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Lord Rennard: New Denial Of Harassment Claims
Former Lib Dem chief executive Lord Rennard has said he received no complaints about his behaviour during 27 years in the party.
Several women have come forward to accuse him of inappropriately touching and propositioning female party workers.
A new statement issued on his behalf said he "refutes" the allegations and will "co-operate with any properly constituted inquiry".
It added: "He would reiterate that in 27 years of working for the Liberal Democrats he received no complaint or allegation about his behaviour.
"Nor is he aware of any personal complaints being made in the three-and-a-half years since he stood down as chief executive until last week."
However, senior party sources have told Sky News that Chief Secretary to the Treasury Danny Alexander stands by a statement saying he spoke to Lord Rennard about "concerns" in 2008.
Earlier Lib Dem leader Nick Clegg said the police must be allowed to do their job and insisted he would not provide a "running commentary" on the allegations.
Speaking outside his home in southwest London, he told Sky News: "I understand there are many people who appear to want to act as self-appointed detectives trying to piece together events that happened many years ago but the only way that we are going to get to the bottom of the truth ... is by allowing the two investigations that I established immediately after the Channel 4 broadcast to do their job and, indeed, to allow the police, whom we have now approached, to do their job as well.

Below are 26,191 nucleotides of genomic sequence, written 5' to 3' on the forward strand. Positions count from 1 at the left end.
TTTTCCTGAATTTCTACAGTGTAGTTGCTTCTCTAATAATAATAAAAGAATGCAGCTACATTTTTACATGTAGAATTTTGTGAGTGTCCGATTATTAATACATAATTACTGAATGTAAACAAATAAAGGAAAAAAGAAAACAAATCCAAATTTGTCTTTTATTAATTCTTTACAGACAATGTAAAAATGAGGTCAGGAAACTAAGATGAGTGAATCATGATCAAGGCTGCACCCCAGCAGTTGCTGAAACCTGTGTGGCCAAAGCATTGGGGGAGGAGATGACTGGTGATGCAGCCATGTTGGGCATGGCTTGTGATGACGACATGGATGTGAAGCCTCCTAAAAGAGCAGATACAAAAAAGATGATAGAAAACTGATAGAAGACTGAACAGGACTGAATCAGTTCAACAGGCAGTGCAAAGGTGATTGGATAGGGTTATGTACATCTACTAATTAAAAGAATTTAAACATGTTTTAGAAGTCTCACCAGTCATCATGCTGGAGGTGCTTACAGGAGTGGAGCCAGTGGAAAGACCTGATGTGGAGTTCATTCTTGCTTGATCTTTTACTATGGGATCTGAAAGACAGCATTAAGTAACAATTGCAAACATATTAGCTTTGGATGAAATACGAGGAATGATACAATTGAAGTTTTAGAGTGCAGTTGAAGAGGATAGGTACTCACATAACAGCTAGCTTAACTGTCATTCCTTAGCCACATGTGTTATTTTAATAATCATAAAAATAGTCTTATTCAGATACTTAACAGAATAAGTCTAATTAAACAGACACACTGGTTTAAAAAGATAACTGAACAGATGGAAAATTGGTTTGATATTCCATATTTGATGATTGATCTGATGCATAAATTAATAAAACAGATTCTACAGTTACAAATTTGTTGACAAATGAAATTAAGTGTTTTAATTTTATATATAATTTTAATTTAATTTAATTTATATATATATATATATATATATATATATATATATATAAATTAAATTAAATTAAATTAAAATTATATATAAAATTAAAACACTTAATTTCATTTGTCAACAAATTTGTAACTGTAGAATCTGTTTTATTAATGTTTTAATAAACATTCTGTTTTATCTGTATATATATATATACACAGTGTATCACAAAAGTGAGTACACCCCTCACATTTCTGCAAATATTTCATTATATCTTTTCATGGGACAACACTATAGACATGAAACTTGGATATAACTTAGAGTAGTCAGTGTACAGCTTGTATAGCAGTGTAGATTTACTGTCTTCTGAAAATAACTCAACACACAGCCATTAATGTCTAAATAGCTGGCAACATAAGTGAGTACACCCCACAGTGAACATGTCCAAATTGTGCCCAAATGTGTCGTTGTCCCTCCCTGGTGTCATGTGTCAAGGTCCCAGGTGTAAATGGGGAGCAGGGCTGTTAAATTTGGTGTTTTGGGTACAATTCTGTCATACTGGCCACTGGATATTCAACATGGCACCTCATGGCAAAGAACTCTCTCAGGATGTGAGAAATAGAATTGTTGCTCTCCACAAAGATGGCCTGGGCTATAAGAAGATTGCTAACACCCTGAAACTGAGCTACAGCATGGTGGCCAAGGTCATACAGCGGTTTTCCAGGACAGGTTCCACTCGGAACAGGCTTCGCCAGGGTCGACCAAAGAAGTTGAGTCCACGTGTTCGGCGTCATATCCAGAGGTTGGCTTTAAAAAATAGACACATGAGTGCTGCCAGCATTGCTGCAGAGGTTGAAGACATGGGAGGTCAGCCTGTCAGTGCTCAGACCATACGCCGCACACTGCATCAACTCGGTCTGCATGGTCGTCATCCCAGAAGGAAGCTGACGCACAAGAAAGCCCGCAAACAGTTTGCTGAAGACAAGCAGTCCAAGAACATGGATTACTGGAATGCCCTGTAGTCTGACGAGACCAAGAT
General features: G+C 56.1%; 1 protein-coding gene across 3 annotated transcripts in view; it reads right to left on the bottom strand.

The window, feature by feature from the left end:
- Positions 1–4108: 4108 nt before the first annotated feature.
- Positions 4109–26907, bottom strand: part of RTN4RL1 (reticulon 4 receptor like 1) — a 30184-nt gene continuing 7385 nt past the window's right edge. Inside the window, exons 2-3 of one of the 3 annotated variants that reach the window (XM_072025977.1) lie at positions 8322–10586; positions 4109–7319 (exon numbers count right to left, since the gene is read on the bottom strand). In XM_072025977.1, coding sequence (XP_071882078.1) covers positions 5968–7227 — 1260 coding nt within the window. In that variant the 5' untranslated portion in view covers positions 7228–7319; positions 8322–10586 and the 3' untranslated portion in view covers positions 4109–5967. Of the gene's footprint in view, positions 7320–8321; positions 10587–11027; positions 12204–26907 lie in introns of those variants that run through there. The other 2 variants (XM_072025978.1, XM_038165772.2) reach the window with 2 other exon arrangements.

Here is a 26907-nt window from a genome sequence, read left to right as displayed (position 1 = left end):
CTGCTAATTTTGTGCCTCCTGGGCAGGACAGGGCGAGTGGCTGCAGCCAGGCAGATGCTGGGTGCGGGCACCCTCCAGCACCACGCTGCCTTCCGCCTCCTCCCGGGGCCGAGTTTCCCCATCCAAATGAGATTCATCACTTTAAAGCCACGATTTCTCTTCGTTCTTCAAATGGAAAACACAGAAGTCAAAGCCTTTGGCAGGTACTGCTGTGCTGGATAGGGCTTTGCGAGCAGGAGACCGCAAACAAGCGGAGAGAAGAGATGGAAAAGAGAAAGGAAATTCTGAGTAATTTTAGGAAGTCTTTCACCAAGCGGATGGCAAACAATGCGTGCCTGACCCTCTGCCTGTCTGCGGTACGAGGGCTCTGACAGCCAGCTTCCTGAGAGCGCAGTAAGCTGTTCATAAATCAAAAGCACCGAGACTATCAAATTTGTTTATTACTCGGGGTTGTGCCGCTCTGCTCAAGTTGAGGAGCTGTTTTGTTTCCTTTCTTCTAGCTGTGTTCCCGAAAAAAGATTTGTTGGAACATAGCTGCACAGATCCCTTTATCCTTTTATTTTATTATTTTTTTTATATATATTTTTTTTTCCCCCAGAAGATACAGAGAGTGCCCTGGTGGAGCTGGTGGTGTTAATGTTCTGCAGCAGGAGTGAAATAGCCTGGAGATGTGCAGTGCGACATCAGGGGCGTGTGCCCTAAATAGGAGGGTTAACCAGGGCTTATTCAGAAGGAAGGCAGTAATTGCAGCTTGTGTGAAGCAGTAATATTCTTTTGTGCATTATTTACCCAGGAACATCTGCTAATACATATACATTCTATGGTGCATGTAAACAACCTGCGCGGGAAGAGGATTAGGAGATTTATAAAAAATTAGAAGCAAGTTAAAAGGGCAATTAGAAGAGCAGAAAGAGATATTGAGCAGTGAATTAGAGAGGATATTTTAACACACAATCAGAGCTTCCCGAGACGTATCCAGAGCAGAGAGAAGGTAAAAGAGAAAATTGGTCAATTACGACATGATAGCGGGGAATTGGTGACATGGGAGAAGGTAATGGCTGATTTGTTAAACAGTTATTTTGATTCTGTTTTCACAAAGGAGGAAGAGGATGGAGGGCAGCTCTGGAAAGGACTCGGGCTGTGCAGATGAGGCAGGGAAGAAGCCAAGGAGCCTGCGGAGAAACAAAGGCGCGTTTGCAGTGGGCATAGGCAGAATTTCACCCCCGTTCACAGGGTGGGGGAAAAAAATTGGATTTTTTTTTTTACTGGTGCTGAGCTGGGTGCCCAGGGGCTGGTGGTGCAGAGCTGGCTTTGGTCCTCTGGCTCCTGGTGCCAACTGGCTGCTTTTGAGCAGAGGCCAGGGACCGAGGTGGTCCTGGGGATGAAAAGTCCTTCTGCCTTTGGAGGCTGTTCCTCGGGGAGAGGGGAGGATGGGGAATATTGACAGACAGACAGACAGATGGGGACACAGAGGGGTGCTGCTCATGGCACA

"And in the meantime I cannot and my party cannot provide a running commentary on every shred of speculation about events which happened many years ago."
Lord Rennard's statement made no reference to the police's involvement.
Pressure continues to mount on the Lib Dem leader, with party president Tim Farron admitting it "screwed up" its response to the allegations.
After initial denials that he was aware of complaints made by a number of women about Lord Rennard, Mr Clegg confirmed on Sunday his office had heard "indirect and non-specific concerns" as far back as 2008 and had taken action at the time.
He said that Mr Alexander, then his chief of staff, had put the concerns to Lord Rennard who denied any inappropriate behaviour.
Responding to the police investigation, the party's deputy leader Simon Hughes told Sky News: "We don't want there to be any no-go areas. If there are things that are criminal they need to be pursued."
The Met Police confirmed its officers met with the Lib Dem officials.
A Scotland Yard spokesman said: "The meeting was held to assist with our inquiries to ascertain if any criminal activity has taken place. That work continues.
"It was agreed at the meeting that any internal misconduct matters would be referred back to the Liberal Democrat Party."
Chief executive Tim Gordon led the Lib Dem group at the meeting.
A party spokesman said: "It is important that people with information have the confidence to come forward and that their information is dealt with sensitively and appropriately."